Paid Advertisement
Historynet/feed historynet feedback facebook link Weider History Group RSS feed Weider Subscriptions Historynet Home page

Letter From America's Civil War - January 2008

Originally published on HistoryNet.com. Published Online: October 29, 2007 
Print Friendly
0 comments FONT +  FONT -

Lincoln's Relentless Quest for Victory

Abraham Lincoln and Ulysses S. Grant were each genuinely honest, decent, compassionate men. But each of them could be utterly ruthless when it came to military decisions. Early in 1864, Lincoln decided that he and Grant, bound by their powerful wills, together could increase the Union's chances of ending the Civil War.

Lincoln's alliance with Grant was forged out of his disappointment in the weak resolve of other Union generals. A newly discovered letter shows in Lincoln's own handwriting the elation he felt at Maj. Gen. George Meade's victory at Gettysburg—and his expectation that Meade would bring the rebellion to a close by crushing Confederate General Robert E. Lee's army before it escaped across the Potomac (story, P. 34). A week later, after Lee and his army slipped away, Lincoln vented his anger by writing a scathing missive to Meade. But the same leader who would expect a worn-out army to engage the Confederate army right on the heels of Gettysburg also realized his damning letter could do no possible good, and he permanently filed it away, unsent.

Nine months later, sensing a kindred spirit in Grant, Lincoln brought him East to take command of the Union armies, essentially moving Meade to the sidelines. With the commander in chief's full backing, the new general in chief relentlessly hammered away at Lee. When innovative tactics such as Emory Upton's battering ram at the Muleshoe resulted in a bloody stalemate (story, P. 26), Grant was undeterred. With the full support of his equally iron-willed commander in chief, Grant just kept on hammering.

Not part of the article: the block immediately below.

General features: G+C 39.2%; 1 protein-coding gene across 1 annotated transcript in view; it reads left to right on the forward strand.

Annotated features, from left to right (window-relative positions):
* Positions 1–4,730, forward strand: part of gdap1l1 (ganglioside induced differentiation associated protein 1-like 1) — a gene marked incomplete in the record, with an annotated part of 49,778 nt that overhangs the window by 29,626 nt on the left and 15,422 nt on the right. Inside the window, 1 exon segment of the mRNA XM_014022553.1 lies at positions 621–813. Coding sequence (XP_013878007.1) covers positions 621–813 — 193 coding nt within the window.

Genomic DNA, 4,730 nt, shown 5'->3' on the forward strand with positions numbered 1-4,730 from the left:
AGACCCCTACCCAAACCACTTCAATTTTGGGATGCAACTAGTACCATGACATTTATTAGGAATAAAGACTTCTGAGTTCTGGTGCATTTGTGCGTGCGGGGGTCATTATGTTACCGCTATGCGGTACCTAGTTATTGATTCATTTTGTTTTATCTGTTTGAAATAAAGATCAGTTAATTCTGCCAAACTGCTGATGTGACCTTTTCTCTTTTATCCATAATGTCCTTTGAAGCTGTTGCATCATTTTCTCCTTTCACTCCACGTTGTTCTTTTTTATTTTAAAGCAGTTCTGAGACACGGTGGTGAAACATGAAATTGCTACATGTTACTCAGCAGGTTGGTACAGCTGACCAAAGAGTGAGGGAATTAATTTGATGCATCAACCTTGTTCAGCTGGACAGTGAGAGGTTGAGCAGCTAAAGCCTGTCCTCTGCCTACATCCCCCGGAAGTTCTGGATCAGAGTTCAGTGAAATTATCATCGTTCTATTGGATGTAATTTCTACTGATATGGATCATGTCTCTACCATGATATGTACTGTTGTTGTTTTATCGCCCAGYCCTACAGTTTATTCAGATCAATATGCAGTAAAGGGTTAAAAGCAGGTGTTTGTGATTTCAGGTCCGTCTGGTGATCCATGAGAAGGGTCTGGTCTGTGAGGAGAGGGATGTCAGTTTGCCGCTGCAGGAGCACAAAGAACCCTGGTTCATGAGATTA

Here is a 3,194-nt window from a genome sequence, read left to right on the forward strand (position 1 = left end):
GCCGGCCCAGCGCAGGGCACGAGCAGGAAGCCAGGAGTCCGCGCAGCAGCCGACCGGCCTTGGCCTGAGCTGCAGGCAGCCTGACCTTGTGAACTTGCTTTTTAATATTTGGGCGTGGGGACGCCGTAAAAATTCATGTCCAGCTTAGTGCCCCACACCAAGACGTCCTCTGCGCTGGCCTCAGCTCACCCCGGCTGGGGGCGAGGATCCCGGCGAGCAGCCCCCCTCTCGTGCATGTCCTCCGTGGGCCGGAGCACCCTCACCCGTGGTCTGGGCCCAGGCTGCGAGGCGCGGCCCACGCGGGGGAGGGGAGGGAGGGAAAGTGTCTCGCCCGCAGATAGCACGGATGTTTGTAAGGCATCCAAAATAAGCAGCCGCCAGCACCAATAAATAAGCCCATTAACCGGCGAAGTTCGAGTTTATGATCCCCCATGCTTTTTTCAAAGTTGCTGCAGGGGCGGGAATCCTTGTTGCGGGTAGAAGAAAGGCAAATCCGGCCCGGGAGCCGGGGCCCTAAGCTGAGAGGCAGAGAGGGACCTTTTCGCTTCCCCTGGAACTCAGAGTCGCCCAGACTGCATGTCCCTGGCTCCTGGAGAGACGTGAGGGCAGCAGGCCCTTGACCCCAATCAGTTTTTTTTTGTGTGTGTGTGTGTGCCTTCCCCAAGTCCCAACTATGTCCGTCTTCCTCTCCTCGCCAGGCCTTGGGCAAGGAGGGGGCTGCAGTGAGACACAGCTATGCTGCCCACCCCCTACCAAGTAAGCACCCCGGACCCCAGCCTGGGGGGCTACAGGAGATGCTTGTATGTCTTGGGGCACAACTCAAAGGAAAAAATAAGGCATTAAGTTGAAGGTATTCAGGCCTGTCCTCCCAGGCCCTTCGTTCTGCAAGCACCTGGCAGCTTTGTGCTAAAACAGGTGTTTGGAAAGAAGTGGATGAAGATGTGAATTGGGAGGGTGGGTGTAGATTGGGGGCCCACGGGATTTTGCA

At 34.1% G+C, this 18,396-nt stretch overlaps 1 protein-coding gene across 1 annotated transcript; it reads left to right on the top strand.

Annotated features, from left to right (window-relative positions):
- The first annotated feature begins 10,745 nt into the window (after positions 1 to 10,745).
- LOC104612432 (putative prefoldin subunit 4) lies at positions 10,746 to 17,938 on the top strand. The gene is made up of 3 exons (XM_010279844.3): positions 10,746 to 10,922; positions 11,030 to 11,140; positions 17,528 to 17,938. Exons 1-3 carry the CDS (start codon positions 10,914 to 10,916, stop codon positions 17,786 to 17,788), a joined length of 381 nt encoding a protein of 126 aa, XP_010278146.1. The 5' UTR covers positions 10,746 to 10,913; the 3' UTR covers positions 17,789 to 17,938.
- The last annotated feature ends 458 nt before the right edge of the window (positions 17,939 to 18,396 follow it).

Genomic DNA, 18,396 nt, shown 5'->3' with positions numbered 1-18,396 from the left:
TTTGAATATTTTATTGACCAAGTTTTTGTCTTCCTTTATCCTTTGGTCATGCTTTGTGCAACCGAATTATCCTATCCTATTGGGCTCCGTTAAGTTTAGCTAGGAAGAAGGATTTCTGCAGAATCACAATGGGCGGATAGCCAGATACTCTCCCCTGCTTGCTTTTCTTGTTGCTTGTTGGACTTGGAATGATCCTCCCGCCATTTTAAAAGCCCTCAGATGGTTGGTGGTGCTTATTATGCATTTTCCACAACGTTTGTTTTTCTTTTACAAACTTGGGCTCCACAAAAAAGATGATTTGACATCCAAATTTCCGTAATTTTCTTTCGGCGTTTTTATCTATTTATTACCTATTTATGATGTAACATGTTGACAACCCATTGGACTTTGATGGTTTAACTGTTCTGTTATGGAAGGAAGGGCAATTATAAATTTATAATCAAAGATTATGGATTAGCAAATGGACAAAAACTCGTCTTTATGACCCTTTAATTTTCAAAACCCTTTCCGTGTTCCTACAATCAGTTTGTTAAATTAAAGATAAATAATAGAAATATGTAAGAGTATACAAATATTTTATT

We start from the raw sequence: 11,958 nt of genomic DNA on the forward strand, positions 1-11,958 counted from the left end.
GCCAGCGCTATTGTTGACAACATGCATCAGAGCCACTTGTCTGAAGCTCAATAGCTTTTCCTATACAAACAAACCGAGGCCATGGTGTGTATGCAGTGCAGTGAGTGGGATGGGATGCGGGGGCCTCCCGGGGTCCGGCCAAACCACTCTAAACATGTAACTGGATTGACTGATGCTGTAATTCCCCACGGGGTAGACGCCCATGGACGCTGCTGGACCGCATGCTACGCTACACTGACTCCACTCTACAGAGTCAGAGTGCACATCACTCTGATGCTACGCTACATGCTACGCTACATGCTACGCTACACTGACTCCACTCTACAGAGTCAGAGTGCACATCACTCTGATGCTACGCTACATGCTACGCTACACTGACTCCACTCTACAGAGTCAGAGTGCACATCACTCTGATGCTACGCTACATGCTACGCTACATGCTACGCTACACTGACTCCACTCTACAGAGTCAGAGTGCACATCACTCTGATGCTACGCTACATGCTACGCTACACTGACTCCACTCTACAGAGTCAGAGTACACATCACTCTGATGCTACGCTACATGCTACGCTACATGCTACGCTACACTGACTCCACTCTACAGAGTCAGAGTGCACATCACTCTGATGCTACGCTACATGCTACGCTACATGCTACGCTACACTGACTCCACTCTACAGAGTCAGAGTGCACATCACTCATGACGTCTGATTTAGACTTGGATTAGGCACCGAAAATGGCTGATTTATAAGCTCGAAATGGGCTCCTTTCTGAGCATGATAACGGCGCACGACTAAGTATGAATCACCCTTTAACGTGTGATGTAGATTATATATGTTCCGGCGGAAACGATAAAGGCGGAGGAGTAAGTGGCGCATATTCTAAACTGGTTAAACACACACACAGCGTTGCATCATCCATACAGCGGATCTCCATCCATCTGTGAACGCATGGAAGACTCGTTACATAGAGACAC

Leave a Reply

Human Verification: In order to verify that you are a human and not a spam bot, please enter the answer into the following box below based on the instructions contained in the graphic.


Related Articles


History Net Images Spacer
Paid Advertisement
Paid Advertisement
History Net Daily Activities
History net Spacer
History net Spacer
Historynet Spacer
HISTORYNET READERS' POLL

Which of these wars resulted in the most surprising underdog upset?

View Results | See previous polls

Loading ... Loading ...
History net Spacer
STAY CONNECTED WITH US
RSS Feed Daily Email Update
History net Spacer History net Spacer
Paid Advertisement

Paid Advertisement
What is HistoryNet?

The HistoryNet.com is brought to you by the Weider History Group, the world's largest publisher of history magazines. HistoryNet.com contains daily features, photo galleries and over 5,000 articles originally published in our various magazines.

If you are interested in a specific history subject, try searching our archives, you are bound to find something to pique your interest.

From Our Magazines
Weider History Group

Weider History Network:  HistoryNet | Armchair General | Achtung Panzer! | StreamHistory.com
Today in History | Ask Mr. History | Picture of the Day | Daily History Quiz | Contact Us

Copyright © 2013 Weider History Group. All rights reserved. Reproduction in whole or in part without permission is prohibited.
Advertise With Us | Subscription Help | Privacy Policy